Iced Tea Java

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Iced Tea Java

Postby exploder on Fri Mar 21, 2008 3:31 pm

I have been trying Iced Tea Java and it seems to work very well. I know that Iced Tea Java is open source but how is it different from Sun Java? So far my experience with Iced Tea Java has been good, is there any disadvantages to using this over Sun Java? I have used Iced Tea Java to play quite a few online games and it works perfectly.

I am looking for opinions, comments.

Thanks!
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Re: Iced Tea Java

Postby BlahBlah_X on Fri Mar 21, 2008 11:07 pm

Java is a Sun product that is closed source. Recently, they were interested in releasing Java under an open source license. However, they couldn't release it that way because small portions of java had already been licensed to other companies.

Instead, they took the part that belonged to them, made it open source, and have been trying to fill the gaps since by working backwards. However, this has not made a perfect final product. Therefore, they had to release this as a separate testing project called Iced Tea. There is a similar situation with the open source drivers made by the community for hardware from companies such as ATI and Nvidia. The community works backwards and tries to do the best they can, but the product is not always stable or completely functional.

So what are the disadvantages of using Iced Tea? For the casual Java user, not much. Some of the parts that were missing, like the font renderer, may slightly decrease the user experience, but there shouldn't be major issues. However, some advanced Java functions may not work. If you haven't experienced any issues so far, I would say you would be fine sticking with Iced Tea. The only thing I could think of is a possible performance hit, but I haven't heard of this happening before.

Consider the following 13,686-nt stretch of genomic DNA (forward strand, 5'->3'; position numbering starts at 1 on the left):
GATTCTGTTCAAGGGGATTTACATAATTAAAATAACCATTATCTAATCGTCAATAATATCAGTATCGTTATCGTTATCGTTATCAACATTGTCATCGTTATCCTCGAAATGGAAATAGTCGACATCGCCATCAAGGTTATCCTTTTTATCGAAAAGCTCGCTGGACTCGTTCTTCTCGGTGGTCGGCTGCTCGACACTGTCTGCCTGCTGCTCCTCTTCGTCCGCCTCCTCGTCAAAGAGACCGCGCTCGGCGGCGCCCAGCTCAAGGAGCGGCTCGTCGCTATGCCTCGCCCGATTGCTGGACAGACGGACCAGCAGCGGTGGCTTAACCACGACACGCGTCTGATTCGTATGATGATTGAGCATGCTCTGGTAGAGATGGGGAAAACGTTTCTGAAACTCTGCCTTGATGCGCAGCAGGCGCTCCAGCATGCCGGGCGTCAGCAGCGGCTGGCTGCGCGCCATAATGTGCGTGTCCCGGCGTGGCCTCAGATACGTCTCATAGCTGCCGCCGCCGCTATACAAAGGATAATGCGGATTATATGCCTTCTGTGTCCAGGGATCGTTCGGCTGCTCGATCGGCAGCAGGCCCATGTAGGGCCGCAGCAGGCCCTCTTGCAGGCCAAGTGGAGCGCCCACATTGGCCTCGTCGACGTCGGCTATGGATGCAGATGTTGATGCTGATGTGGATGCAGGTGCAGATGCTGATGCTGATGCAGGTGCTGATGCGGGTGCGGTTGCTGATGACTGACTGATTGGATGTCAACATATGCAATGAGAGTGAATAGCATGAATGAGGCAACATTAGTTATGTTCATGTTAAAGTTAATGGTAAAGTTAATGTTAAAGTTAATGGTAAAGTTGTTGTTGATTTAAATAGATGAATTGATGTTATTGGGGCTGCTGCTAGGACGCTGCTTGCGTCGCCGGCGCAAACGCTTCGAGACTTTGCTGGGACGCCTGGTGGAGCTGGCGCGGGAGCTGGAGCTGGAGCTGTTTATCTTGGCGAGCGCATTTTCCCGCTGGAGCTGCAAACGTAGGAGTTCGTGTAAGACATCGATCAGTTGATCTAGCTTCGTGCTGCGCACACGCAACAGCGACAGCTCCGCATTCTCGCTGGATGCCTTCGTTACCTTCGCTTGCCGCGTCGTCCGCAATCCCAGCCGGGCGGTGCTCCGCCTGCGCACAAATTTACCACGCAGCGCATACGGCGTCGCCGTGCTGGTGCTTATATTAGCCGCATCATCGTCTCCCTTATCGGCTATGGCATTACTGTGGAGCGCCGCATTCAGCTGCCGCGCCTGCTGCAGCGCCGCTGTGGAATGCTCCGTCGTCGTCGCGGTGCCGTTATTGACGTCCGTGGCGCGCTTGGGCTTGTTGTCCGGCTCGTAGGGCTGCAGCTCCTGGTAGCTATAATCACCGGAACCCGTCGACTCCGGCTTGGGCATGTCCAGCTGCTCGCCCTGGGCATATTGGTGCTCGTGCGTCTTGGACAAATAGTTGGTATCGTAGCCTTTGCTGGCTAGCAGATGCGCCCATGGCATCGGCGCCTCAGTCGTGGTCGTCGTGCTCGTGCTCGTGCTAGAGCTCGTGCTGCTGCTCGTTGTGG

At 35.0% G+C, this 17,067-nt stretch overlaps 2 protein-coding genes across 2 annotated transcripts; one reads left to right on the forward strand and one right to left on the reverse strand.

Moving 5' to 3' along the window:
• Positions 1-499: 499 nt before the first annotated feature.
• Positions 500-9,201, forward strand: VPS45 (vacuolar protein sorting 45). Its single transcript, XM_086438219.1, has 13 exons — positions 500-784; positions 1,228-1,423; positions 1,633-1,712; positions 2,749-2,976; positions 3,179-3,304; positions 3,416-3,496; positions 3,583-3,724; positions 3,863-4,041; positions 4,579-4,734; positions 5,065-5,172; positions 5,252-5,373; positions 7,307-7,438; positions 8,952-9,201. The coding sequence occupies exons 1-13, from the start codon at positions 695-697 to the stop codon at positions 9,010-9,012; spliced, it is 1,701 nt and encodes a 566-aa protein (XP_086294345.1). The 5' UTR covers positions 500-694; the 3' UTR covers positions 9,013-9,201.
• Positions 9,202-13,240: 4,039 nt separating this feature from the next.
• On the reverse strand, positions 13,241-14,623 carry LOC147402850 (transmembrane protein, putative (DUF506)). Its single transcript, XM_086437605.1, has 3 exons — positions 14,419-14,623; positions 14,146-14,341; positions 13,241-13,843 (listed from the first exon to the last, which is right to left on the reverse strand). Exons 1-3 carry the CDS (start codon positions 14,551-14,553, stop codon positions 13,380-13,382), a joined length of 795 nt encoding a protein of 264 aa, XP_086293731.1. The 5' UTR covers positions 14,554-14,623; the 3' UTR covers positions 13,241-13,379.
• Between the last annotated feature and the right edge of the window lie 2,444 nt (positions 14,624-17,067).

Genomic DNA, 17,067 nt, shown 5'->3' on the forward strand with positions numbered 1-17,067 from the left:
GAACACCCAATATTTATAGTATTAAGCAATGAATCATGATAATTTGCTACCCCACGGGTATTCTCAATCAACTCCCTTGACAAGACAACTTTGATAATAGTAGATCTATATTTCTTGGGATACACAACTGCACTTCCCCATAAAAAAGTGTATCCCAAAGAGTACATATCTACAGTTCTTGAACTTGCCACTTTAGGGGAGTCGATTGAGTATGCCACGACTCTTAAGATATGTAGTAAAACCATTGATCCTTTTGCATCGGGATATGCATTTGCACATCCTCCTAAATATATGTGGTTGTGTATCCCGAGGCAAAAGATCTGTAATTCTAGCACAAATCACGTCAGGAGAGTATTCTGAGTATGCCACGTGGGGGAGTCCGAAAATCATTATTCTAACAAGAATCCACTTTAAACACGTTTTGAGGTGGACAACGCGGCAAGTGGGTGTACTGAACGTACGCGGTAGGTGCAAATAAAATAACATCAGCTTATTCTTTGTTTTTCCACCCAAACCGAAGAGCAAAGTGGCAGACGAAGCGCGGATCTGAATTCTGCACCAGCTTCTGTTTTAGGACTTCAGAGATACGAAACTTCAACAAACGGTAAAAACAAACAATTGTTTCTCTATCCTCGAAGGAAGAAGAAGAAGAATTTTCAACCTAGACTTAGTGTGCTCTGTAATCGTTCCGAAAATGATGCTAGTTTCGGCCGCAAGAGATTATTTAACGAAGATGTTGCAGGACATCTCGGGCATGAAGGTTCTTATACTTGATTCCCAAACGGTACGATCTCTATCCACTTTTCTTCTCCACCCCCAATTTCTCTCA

Just a question: Why use IcedTea? If you especially wanted to use open source alternatives, you probably don't want to use Linux Mint (other than the light edition). However, there is one advantage of IcedTea: in countries with strict software patents (like the US, Japan, etc...) open source alternatives like IcedTea are legal in open source distros, unlike their proprietary counterparts. Also, if you were interested in investigating more in open source alternatives, you can install the Gnash flash player (search it in synaptic). This replaces Flash, but may not fulfill your Flash needs. Currently, there aren't really open source handlers for commercial DVDs, mp3s, wma, etc... although you could support open source by using their alternative completely open source formats like .ogg and Theora video. Or, you could use more mainstream formats that are closed source, but not as locked down, such as mp4, avi, etc...
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Re: Iced Tea Java

Postby exploder on Sat Mar 22, 2008 6:37 am

Java is a Sun product that is closed source. Recently, they were interested in releasing Java under an open source license. However, they couldn't release it that way because small portions of java had already been licensed to other companies.


This is what I was wondering about! I live in the US and would prefer to have a legal system if possible and this fills one of the voids. I am not a purist as far as that goes and have nothing against using proprietary software, graphics drivers,etc. I know that Mepis provides most of the multimedia capabilities "out of the box" and it is US based. My main goal is to put LinuxMint on business machines in the US. I am trying to figure out what I could legally use on business machines.

I know for example that I can not install libdvdcss2 on business machines because of patent laws but some things fall into a grey area. I have tried Gnash as a replacement for Flash and it falls short at this time. I believe that I can use Flash because of how it is licensed.

Thanks for answering my question on functionality. Iced Tea seems acceptable for the most part for most people.

Thanks again for your thoughts on this!
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Re: Iced Tea Java

Postby williamspajr on Mon Apr 28, 2008 10:46 pm

I use iced tea because it resolved a problem with MIRO not loading.
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Re: Iced Tea Java

Postby Dandapani on Thu Jun 19, 2008 3:20 pm

The Iced Tea browser plugin didn't work with my companies VPN applet on my Fedora 9 Linux box. I had to d/l Sun's Linux jre to get it to work properly. Other, less demanding applets ran fine, however.
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